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J Street continues to establish itself as a political force that’s increasingly being listened to in Washington DC. In only three years, the newly formed progressive Jewish-American advocacy organization has amassed an impressive record of growth-and last night kicked off its second DC conference to a packed house at the Washington Convention Center.

Over 2000 participants has turned this annual event into the largest pro-Israel, pro-peace gathering ever, including 500 students from more than 100 Universities, 50 members of Congress, and 170,000 supporters nationwide.

The recent uprisings unfolding in the Middle East have brought particular attention to this year’s conference. J Street calls for governance to be based on human rights, dignity, democracy-all familiar notes-albeit strikingly elusive in many of the region’s nations, including Palestinian territories under Israeli control.

Last year I attended the inaugural conference and described the group as, “…an amalgamation of Jewish American progressive groups and voices – by far the largest in US history – into one effective political lobbying force with singular purpose; compelling American leadership into a more active and penetrating diplomatic role helping to peacefully resolve the Israeli-Palestinian conflict.”

Jeremy Ben-Ami, J Street president, continued this line last night by laying out five operative tenets:

#1 We stand proudly with and for the people and the state of Israel.

#2 We believe that the future of Israel depends on achieving a two-state resolution to the conflict with the Palestinian people.

#3 Israel’s supporters have not only the right but the obligation to speak out when we think the policies or actions of the Israeli government are hurting Israel or harming the long-term interests of the Jewish people.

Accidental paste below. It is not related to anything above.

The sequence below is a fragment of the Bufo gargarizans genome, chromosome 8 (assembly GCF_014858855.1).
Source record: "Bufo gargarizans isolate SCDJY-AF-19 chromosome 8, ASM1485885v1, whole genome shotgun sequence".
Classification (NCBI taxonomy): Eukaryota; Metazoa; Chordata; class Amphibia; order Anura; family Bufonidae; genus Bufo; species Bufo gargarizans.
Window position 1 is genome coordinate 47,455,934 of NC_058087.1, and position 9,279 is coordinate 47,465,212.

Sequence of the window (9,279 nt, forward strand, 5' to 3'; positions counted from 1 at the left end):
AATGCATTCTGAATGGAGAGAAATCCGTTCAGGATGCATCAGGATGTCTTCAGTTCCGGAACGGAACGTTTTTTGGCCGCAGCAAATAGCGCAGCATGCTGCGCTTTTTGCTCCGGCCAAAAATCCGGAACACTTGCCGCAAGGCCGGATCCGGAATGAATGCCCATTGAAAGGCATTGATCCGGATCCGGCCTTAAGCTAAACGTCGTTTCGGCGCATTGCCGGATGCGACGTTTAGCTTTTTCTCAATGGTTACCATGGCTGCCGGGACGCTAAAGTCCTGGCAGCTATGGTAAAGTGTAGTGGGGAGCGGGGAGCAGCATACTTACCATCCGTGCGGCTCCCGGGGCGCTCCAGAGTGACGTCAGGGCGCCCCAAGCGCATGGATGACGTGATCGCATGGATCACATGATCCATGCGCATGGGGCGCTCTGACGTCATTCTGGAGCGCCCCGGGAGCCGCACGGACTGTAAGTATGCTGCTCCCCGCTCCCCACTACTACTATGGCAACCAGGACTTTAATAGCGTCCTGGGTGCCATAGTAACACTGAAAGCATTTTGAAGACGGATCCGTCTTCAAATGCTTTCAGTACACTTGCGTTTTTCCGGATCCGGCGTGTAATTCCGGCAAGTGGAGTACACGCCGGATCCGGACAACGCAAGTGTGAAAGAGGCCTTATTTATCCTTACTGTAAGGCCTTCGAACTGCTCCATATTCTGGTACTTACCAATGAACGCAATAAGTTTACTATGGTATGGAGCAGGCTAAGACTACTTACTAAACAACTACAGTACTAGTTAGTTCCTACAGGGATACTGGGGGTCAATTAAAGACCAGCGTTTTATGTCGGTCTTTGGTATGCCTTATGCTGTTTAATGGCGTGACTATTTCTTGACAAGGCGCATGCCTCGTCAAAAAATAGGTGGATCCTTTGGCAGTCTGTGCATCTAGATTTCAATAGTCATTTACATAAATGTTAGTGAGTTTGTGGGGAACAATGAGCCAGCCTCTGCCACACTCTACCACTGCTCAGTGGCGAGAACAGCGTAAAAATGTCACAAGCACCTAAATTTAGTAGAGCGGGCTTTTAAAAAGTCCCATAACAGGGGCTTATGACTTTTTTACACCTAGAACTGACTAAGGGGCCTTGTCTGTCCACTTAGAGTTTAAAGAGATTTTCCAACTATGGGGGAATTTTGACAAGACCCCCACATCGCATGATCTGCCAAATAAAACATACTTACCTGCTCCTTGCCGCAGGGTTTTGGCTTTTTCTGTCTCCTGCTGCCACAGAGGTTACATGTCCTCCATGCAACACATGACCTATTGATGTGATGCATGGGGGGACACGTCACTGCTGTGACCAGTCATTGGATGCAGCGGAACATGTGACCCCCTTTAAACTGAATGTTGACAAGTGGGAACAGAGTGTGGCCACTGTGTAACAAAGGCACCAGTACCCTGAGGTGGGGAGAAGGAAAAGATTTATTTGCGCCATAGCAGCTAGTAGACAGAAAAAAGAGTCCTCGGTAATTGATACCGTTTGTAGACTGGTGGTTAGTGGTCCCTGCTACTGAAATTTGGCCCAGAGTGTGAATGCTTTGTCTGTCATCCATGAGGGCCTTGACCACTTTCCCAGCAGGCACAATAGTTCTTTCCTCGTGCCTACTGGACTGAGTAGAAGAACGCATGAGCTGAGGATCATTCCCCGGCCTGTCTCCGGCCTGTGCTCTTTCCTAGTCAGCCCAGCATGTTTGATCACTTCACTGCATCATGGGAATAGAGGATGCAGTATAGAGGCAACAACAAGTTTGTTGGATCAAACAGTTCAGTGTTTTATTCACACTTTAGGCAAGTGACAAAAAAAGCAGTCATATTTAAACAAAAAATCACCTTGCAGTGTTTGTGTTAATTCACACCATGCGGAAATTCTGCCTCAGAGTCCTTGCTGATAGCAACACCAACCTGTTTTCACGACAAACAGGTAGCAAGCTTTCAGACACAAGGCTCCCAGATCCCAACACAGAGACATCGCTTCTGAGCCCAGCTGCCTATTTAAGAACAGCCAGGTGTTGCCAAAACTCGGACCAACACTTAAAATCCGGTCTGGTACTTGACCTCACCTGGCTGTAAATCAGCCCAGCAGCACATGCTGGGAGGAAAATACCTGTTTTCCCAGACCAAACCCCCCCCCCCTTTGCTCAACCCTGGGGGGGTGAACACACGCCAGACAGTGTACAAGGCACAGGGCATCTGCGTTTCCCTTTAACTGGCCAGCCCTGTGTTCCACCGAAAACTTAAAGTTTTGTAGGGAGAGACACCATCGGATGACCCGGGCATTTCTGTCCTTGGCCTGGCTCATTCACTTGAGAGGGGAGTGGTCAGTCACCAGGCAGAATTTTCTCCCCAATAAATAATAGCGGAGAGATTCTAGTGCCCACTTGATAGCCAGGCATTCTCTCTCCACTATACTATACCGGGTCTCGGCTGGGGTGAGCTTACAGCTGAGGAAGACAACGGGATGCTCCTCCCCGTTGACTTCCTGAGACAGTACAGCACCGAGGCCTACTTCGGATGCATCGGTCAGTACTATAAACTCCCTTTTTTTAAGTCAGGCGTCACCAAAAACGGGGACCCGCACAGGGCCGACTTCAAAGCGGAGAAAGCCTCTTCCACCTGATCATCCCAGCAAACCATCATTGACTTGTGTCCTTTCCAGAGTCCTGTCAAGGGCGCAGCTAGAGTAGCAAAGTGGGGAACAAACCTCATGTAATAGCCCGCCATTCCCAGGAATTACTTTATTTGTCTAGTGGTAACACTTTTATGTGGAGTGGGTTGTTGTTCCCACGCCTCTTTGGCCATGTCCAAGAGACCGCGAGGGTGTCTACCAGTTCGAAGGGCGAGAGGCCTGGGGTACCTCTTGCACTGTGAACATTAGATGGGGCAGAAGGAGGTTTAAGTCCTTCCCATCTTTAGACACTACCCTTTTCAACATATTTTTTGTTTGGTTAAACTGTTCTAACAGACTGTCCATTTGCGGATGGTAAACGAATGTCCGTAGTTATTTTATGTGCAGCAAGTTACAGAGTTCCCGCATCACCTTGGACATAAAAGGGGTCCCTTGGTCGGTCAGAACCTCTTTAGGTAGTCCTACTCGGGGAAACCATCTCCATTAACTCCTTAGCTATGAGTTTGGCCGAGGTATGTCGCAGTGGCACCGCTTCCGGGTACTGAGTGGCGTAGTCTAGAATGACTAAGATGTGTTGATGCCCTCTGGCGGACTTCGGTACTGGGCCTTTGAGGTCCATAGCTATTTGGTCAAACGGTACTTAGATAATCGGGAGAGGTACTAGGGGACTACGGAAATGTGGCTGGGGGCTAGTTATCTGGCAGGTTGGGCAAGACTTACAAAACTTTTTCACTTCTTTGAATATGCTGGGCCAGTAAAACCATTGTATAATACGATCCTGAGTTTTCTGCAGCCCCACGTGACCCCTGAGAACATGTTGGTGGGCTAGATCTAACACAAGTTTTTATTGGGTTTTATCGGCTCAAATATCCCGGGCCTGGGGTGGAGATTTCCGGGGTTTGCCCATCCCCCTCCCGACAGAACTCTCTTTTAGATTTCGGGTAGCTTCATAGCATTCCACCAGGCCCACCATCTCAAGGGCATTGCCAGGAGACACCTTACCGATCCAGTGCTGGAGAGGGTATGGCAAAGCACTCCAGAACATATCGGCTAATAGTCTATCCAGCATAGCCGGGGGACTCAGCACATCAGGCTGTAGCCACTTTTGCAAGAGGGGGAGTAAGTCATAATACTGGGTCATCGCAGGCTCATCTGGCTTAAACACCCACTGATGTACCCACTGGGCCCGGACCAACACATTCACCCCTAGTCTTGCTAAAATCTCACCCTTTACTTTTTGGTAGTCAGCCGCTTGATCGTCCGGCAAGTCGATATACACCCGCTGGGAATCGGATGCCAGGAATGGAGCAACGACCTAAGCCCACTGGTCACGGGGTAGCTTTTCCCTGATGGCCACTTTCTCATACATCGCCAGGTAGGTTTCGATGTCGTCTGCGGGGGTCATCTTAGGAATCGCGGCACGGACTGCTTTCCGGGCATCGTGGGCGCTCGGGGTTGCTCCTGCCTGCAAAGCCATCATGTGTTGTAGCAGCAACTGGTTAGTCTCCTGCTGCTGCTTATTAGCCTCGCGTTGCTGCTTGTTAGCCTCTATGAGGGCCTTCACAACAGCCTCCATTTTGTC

#4 We believe that vibrant but respectful debate over Israel benefits the American Jewish community.

#5 We must ground our work in the values on which we were raised.

All this talk around should we ‘debate’ or ‘dare to criticize Israel’, might seem a little out of place in 21st century America, but the fact remains, there have been many concerted efforts to shut down debate over US-Israel policies, or any criticism of the internal affairs of Israel-especially concerning its treatment of the Palestinian people in occupied territories of West Bank and Gaza.  

Jeremy Ben-Ami elaborates,

“Those who believe there is only one acceptable view on Israel – theirs – should not be allowed to impose constraints on what constitutes acceptable speech in the Jewish community. To the extent that the doors of the Jewish community are barred – be they synagogues, Hillels or Birthright trips – to those who question conventional wisdom on Israel, the Jewish establishment is putting the future of the community at risk. (…)

That’s why it makes no sense that for three years, the leadership of such institutions as AIPAC, the American Jewish Committee and the Anti-Defamation League have almost uniformly refused to take the stage with me or with representatives of J Street.”

The millennial march of cultural progress establishing human rights, freedom, does not stop to satisfy the needs of a few engaged in organizational power struggles or political squabbles. Our social and political world is an ever-changing canvass that ebbs and flows, and indeed, with Tunisia, Egypt, Libya, we are witness to the indefatigable will of human dignity as an unstoppable force elevating global society. J Street works to amplify these democratic trends to strengthen Israel, not weaken her-and if anything’s clear by the last few weeks-the desire for freedom embraced by those denied it, is a juggernaut that no force or fear can turn away.

As J Street continues to grow and rise in influence in the halls of Congress, so will the very real chance of achieving a lasting peace settlement for the Israeli and Palestinian people. Ben-Ami concluded the opening plenary last night with,“This is our mission. This is our calling.  And it is the reason for the tremendous growth of our movement. I welcome you again to an exciting three days and I thank you for joining us in our work at such a critical time.”